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More than Specialized Books! Featuring Maniac Libraries in Minato Ward, Tokyo

Minato Ward, Tokyo, is home to many spots that will stimulate your intellectually inquisitive mind, such as the Minato Science Museum, where you can enjoy learning about science through a planetarium and hands-on exhibits, and the TEPIA Advanced Technology Museum, which introduces advanced technologies that are expected to be put into practical use in society in the near future. Another characteristic of this area is its many libraries, including the Tokyo Metropolitan Central Library. In this article, we feature specialized libraries that specialize in a particular genre. We will pick up three "maniac" libraries that offer more than reading books!

[Shimbashi] Aviation Library - Reading as if you're in flight!

Minato Ward is connected to Haneda Airport by monorail and is home to many offices of major airlines, making it a city with deep ties to the airline industry. Minato Ward is home to Japan's only library dedicated to the aviation industry.

The museum is a five-minute walk from the Hibiya Exit of JR Shimbashi Station. The "Aviation Library," located on the 6th floor of the Aviation Hall, is operated by the Japan Aeronautic Association, which promotes aviation and space. Inheriting its history from the "Aviation Book Collection" established in Taisho 8 (1919) by the predecessor, the Imperial Aviation Association, the library holds approximately 50,000 books and magazines on airplanes and the aviation industry, making it a popular spot for aviation fans.

Walking along the runway-colored carpet as you enter, there is a wall full of the latest issues of aviation-related magazines and statistical documents on the right side. Not only are there well-known magazines that can be found in bookstores, but documents published by IATA (International Air Transport Association) and academic journals that are not available to the general public. In addition, all the in-flight magazines of domestic airlines are also available, and it would take a lot of time just to check around.

On the bookshelves, visitors can browse through recommended books on the latest topics selected by staff members knowledgeable about the aviation industry, as well as valuable specialized books in categories such as aeronautical engineering, piloting techniques, aviation policy, and airports. The space is compact but dense, with many materials in the space industry, which will be of increasing interest in the future. Be sure to check out the frequently changing section on the latest books!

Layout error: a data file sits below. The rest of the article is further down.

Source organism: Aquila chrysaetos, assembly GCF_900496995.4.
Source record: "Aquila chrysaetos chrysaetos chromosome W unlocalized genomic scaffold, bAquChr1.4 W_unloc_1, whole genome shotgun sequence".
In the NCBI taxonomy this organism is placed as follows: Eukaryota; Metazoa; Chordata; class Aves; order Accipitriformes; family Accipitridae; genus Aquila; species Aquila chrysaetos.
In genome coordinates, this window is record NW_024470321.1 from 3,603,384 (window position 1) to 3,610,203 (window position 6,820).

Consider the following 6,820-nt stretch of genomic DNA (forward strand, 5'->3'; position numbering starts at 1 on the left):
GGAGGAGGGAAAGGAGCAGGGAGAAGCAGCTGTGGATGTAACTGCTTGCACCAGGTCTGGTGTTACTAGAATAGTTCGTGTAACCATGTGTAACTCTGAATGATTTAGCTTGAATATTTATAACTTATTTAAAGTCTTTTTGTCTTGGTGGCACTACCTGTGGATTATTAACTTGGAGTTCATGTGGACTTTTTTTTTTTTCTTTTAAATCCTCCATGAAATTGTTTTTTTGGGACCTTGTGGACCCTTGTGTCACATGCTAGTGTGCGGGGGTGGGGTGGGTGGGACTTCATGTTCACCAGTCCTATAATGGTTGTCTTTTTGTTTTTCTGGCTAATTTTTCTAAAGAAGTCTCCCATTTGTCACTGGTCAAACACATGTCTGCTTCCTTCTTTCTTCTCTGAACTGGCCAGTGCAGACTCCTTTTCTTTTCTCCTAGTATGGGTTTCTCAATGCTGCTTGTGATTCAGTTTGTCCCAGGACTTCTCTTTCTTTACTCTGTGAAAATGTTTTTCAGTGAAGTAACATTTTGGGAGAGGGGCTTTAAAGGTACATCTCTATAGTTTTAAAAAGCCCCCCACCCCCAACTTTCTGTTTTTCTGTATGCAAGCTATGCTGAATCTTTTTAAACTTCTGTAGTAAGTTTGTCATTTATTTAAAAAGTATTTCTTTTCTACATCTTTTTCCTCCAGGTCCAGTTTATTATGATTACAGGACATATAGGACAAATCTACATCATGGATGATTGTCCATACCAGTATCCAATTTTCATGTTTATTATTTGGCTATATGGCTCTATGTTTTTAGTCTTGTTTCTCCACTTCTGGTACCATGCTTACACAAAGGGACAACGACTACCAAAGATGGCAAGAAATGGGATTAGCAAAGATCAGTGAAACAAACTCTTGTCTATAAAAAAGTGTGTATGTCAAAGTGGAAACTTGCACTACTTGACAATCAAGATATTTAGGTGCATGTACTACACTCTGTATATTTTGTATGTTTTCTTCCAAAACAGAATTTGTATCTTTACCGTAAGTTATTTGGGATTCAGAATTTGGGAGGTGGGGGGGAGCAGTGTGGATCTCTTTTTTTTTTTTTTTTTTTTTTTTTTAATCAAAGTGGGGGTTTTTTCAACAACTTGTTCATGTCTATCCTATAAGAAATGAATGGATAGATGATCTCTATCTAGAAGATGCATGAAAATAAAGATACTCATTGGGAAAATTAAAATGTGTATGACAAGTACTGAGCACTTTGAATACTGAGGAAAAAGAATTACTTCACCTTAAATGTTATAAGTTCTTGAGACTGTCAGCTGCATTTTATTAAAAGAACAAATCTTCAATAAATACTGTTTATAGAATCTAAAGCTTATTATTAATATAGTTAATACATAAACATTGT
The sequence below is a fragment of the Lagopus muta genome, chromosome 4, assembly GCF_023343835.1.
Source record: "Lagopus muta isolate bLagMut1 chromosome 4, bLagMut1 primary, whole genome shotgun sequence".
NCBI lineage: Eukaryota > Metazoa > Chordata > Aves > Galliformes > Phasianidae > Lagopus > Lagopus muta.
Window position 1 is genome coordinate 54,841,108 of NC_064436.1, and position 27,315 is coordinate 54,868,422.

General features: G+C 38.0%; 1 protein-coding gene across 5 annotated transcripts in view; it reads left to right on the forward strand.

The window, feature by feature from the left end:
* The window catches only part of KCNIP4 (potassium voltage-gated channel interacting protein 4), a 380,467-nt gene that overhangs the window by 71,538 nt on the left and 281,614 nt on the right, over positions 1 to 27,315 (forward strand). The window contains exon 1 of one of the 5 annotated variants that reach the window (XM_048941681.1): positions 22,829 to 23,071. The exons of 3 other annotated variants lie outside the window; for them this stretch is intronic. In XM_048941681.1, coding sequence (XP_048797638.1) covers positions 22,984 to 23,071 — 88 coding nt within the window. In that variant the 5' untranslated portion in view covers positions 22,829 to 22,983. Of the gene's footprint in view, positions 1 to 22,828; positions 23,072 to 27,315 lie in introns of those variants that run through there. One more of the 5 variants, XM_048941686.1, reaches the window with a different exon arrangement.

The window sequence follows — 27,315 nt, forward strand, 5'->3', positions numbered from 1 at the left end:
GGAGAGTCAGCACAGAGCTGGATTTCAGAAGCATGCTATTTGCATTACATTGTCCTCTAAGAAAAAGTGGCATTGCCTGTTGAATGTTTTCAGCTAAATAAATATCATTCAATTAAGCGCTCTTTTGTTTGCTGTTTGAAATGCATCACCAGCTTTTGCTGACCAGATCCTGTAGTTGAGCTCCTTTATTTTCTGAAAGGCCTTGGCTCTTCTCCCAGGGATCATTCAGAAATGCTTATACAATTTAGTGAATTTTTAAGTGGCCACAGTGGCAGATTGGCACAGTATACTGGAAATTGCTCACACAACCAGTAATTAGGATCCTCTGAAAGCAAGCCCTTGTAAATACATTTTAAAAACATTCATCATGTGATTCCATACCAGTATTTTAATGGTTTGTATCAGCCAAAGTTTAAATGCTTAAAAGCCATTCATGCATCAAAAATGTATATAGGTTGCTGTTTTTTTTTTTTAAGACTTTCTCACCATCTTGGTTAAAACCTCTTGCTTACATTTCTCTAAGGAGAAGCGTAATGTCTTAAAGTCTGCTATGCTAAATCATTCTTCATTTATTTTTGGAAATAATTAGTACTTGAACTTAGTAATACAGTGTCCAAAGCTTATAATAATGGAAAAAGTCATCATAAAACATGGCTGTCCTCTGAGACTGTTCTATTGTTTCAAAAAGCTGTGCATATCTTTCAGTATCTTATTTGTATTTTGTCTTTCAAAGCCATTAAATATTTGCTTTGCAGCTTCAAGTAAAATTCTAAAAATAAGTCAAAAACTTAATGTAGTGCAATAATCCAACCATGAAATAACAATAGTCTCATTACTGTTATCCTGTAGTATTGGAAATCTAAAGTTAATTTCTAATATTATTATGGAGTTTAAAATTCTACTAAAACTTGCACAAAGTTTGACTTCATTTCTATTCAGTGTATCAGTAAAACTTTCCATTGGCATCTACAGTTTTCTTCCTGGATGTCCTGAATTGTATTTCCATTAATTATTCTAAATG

In one corner of the museum, there is an economy-class seat that was actually used on an ANA passenger plane. The seat is real all the way down to the carpet. Of course, you can sit here and read documents, and if you read an in-flight magazine while sitting on this seat, you might be able to experience the feeling of air travel while you are in Shimbashi!

"Aviation Shrine" is located on the top floor of the same building. The shrine, which is also the headquarters of the Haneda Aviation Shrine in the Haneda Airport Terminal 1 Building, has been a place of prayer for aviation safety for more than 90 years, before the birth of passenger aircraft. The "Aviation Shrine Good Luck Charm" (500 yen), which includes prayers for air safety, travel safety, and traffic safety, is popular as an item for those wishing to enter the airline industry. The charm embroidered with the word "aviation" is a good-luck charm that is sure to give you a "leap" in life.

Aviation Library
Location: Aviation Hall 6F, 1-18-1 Shimbashi, Minato Ward, Tokyo
Telephone number: 03-3502-1205
Hours: 10AM-5PM
Closed: Saturdays, Sundays, national holidays, year-end and New Year's holidays, and special closing periods

[Takanawa] "Food Culture Library": The longer you stay, the hungrier (!?) you will get

About a 4-minute walk from Takanawadai Station on the Toei Subway Asakusa Line is the "Food Culture Library." It can also be accessed by a 15-minute walk up Zakurozaka from the Takanawa exit of JR Shinagawa Station. This is a library specializing in food operated by the Ajinomoto Food Culture Center.

The library holds approximately 45,000 books and magazines on food culture. As soon as you enter the library, you will see past issues of "vesta," a quarterly magazine published by the Ajinomoto Food Culture Center, so we recommend that you check them out first.

The freely accessible bookshelves are divided into categories such as food culture in general, food ingredients, food products, cooking/recipes, dietary habits, food service industry and food manufacturing, food and health, and food economics, covering everything from knowledge familiar to the household to specialized knowledge needed by people related to the food industry and researchers. For example, in the "Cooking/Recipes" category, there are subcategories in the medium category of "Confectionery/Desserts," such as "Cheesecakes" and "Macarons," making it easy to find the book you are looking for.